Calculating gain of class A and class B region of class AB output stage

Discussion in 'Tube Audio' started by Alan0354, Dec 29, 2017.

  1. Alan0354

    Alan0354 Super Member

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    I don't follow post #112, how to have grounded cathode with CCS. Does he mean CCS drawing current from the cathode of each power tube and using bypass cap from each cathode to ground to give an AC ground? I don't see any difference from just simple grounding the cathode. Usually people adjust the bias current to adjust the wing spread AFTER optimize the design.

    Using tube to do CCS is too complicated. If I were to go with modern design like CCS, I would use BJT as CCS. BJT is perfect as the output impedance ( like rp in tubes) is way higher than any tubes can touch. ONLY reason to use CCS is to provide a very high impedance current source so the current source approach an idea current source. Using bypass cap just does not make sense to me.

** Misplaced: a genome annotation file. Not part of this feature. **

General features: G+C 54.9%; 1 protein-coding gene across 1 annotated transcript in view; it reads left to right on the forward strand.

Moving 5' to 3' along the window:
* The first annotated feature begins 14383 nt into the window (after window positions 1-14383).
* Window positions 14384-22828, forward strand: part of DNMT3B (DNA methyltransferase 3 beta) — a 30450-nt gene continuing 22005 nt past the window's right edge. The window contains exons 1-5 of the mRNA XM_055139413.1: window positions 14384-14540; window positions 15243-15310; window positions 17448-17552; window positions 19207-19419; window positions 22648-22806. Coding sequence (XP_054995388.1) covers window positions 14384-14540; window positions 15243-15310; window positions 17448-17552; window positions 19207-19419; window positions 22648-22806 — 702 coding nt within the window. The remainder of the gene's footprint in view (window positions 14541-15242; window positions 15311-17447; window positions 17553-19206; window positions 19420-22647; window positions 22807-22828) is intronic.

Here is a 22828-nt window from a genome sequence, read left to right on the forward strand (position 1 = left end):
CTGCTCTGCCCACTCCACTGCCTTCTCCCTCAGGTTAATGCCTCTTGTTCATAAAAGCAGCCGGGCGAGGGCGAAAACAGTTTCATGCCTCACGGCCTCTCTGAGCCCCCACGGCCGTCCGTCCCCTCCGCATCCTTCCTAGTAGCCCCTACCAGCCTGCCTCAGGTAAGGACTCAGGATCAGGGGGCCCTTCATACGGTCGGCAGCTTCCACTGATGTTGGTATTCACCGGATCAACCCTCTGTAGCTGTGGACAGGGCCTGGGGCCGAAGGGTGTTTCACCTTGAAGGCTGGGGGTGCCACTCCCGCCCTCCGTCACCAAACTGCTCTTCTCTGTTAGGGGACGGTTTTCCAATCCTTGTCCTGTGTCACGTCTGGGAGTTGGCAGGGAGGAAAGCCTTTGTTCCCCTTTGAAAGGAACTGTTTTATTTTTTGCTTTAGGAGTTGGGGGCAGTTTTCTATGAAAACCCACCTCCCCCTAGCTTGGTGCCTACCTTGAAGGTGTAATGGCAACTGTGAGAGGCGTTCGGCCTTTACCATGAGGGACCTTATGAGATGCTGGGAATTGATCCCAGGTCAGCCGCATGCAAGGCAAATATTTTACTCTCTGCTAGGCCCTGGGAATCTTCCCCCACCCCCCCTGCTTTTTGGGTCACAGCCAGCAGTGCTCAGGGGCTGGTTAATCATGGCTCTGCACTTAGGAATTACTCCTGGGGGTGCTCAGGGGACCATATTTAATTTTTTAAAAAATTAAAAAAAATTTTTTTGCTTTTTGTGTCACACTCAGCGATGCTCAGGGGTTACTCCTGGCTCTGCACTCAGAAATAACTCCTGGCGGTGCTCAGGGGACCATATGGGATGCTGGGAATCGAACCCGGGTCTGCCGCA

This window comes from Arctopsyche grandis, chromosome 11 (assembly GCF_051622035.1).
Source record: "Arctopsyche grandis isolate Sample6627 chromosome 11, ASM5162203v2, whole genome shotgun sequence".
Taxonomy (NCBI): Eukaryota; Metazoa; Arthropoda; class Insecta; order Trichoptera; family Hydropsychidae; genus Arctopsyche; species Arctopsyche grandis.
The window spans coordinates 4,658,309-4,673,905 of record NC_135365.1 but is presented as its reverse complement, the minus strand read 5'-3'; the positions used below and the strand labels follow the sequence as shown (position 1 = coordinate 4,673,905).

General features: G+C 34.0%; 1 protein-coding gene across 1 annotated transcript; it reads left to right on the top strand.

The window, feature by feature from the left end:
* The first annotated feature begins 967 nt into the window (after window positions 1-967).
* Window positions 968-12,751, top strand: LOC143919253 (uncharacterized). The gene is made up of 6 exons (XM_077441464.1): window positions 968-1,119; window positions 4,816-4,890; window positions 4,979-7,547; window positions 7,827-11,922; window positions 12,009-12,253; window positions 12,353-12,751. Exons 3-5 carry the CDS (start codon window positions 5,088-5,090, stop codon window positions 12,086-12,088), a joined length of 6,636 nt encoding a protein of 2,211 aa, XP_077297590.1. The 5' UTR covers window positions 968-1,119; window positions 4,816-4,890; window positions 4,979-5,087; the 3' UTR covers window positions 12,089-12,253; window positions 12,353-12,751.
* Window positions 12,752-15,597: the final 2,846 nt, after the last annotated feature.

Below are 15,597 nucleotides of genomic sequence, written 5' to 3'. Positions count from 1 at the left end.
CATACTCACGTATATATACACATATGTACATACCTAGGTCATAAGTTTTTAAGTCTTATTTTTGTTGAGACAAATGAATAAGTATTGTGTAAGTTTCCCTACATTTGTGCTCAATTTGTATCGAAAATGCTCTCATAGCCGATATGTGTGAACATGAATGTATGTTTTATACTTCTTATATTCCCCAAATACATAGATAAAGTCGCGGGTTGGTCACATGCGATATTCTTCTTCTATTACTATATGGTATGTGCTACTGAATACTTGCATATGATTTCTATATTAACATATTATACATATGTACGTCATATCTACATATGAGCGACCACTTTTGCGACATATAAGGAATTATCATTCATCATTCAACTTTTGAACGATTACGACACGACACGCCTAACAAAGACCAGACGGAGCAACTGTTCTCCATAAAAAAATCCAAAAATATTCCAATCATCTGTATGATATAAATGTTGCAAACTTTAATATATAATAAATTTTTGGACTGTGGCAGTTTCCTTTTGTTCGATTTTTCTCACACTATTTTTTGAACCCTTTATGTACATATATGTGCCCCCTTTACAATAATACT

Unless one actually hook up the two PP power tubes as differential pair ( long tail pair ). I actually thought about that before also. Then it will make a whole world of sense to use CCS tail to make it ideal. But that only work for class A, not class AB.
     
    Last edited: Jan 1, 2018

     

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  2. maxhifi

    maxhifi AK Subscriber Subscriber

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    Mostly what smoking amp is doing, is food for thought. The non-linearity he's showing with the transconductance plot is also shown on the regular tube curves with how the spacing between the grid voltage lines get grouped together toward the bottom of the pentode curves. He's just showing the same thing in another way, and looking for ways to mitigate this effect.